(Updates number of injured, adds details)
By Christine Kim and Sohee Kim
SEOUL, May 2 (Reuters) - South Korea suffered its second serious transport accident in less than a month on Friday when a subway train in the capital, Seoul, crashed into another one at a station, injuring 172 people although no one was killed.
The accident came just over two weeks after a South Korean ferry capsized and sank leaving 300 dead or missing in the submerged hull of the ship in the country’s worst disaster in 20 years.
Most of those hurt in the mid-afternoon accident on Friday appeared to have suffered minor abrasions, according to emergency officials at Sangwangsimni station in the east of the capital. Hospitals said the most serious injuries appeared to be concussion.
“An incoming train crashed into one that was stopped at the station,” fire department official Kim Kyung-su told a news conference.
About 1,000 people were evacuated, Kim said.
Seoul Metro official Chung Soo-young said the accident was caused by a signal failure and that two subway cars were derailed.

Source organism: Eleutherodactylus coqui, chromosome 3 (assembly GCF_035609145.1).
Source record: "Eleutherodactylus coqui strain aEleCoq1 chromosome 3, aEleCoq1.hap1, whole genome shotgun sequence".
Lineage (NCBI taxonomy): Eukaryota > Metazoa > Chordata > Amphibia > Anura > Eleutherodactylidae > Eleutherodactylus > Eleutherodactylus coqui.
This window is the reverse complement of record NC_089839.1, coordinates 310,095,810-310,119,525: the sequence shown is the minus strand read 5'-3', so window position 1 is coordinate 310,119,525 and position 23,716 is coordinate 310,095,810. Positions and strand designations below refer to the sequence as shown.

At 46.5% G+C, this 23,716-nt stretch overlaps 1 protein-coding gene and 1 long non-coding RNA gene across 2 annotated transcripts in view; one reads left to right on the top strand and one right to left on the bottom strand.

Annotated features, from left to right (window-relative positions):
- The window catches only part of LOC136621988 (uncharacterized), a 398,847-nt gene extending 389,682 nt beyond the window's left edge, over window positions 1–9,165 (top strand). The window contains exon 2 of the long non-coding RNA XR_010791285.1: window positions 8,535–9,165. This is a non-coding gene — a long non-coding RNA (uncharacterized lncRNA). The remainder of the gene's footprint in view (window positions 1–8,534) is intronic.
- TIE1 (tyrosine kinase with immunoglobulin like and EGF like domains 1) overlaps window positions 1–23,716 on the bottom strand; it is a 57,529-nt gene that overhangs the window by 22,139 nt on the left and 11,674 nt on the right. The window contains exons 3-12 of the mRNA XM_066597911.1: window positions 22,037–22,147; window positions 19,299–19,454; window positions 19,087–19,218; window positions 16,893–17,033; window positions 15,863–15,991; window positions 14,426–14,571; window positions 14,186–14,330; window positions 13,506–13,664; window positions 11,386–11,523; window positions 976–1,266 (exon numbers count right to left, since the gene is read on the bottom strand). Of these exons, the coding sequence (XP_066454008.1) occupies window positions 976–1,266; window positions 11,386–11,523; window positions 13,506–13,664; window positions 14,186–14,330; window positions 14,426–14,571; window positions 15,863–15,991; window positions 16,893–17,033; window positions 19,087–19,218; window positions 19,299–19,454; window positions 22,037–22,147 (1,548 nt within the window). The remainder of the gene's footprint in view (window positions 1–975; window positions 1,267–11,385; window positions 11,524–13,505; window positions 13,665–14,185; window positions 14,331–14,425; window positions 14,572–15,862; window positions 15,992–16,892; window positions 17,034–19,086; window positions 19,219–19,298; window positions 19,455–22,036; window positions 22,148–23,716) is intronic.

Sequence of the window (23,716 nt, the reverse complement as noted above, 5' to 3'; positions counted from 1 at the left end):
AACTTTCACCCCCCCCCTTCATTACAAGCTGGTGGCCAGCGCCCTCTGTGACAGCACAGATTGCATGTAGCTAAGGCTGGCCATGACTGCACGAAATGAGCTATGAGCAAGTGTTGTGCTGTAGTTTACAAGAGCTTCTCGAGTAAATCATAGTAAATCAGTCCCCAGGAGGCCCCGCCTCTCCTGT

“I fell forwards maybe two or three metres,” said Lee Dong-hyeon, 26, an office worker on the train that crashed into the one stopped at the station.
“It was like tripping over when running really fast.”
About 4.5 million passengers use Seoul’s modern metro system every day.
The last major accident on a South Korean subway system was in 2003 when 192 were killed in a subway fire in the city of Daegu, which prompted major safety improvements.
South Korea has been mourning the hundreds who died in the April 16 ferry sinking, the prime minister has resigned and President Park Geun-hye’s approval rating has dropped sharply due to the slow response of rescue services.
More than 300 schoolchildren were on the ferry and many were ordered to stay on board as it sank by crew members who then got off the ship.
On Friday, an announcement on the train telling passengers to remain where they were was widely ignored, witnesses said.
Seoul Mayor Park Won-soon was at the scene of the crash. The metro is operated by the city of Seoul.
A Gallup Korea poll issued before the train accident on Friday showed President Park’s rating had plunged by 11 percentage points in the past two weeks to 48 percent. (Reporting by Kahyun Yang, Cho Meeyoung, Ju-min Park, Jack Kim, Se Young Lee and Minu Bak; Editing by David Chance and Robert Birsel)